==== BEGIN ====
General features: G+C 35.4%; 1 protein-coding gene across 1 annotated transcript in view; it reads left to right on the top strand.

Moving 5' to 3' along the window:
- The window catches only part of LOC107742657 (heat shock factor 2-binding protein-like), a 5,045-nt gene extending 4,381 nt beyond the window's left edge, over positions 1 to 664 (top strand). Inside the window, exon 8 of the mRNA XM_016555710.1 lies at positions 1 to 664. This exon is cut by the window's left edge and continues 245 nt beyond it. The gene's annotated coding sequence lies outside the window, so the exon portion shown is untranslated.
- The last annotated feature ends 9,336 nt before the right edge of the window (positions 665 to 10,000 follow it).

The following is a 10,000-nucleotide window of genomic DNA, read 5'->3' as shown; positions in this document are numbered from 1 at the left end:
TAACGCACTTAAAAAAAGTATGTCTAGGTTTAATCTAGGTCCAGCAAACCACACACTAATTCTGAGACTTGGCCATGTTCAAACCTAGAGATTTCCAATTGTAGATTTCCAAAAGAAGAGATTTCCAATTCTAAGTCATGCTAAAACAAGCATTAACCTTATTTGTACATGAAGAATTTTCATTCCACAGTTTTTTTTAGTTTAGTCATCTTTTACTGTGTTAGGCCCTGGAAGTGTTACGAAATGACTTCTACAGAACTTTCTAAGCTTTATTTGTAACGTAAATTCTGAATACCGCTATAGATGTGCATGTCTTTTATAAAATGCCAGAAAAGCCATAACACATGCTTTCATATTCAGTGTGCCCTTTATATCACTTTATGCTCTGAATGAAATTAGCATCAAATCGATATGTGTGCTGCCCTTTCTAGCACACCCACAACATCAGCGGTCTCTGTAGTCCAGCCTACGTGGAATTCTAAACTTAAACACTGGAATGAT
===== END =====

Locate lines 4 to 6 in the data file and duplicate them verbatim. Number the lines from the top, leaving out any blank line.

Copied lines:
- The last annotated feature ends 9,336 nt before the right edge of the window (positions 665 to 10,000 follow it).

The following is a 10,000-nucleotide window of genomic DNA, read 5'->3' as shown; positions in this document are numbered from 1 at the left end:
TAACGCACTTAAAAAAAGTATGTCTAGGTTTAATCTAGGTCCAGCAAACCACACACTAATTCTGAGACTTGGCCATGTTCAAACCTAGAGATTTCCAATTGTAGATTTCCAAAAGAAGAGATTTCCAATTCTAAGTCATGCTAAAACAAGCATTAACCTTATTTGTACATGAAGAATTTTCATTCCACAGTTTTTTTTAGTTTAGTCATCTTTTACTGTGTTAGGCCCTGGAAGTGTTACGAAATGACTTCTACAGAACTTTCTAAGCTTTATTTGTAACGTAAATTCTGAATACCGCTATAGATGTGCATGTCTTTTATAAAATGCCAGAAAAGCCATAACACATGCTTTCATATTCAGTGTGCCCTTTATATCACTTTATGCTCTGAATGAAATTAGCATCAAATCGATATGTGTGCTGCCCTTTCTAGCACACCCACAACATCAGCGGTCTCTGTAGTCCAGCCTACGTGGAATTCTAAACTTAAACACTGGAATGAT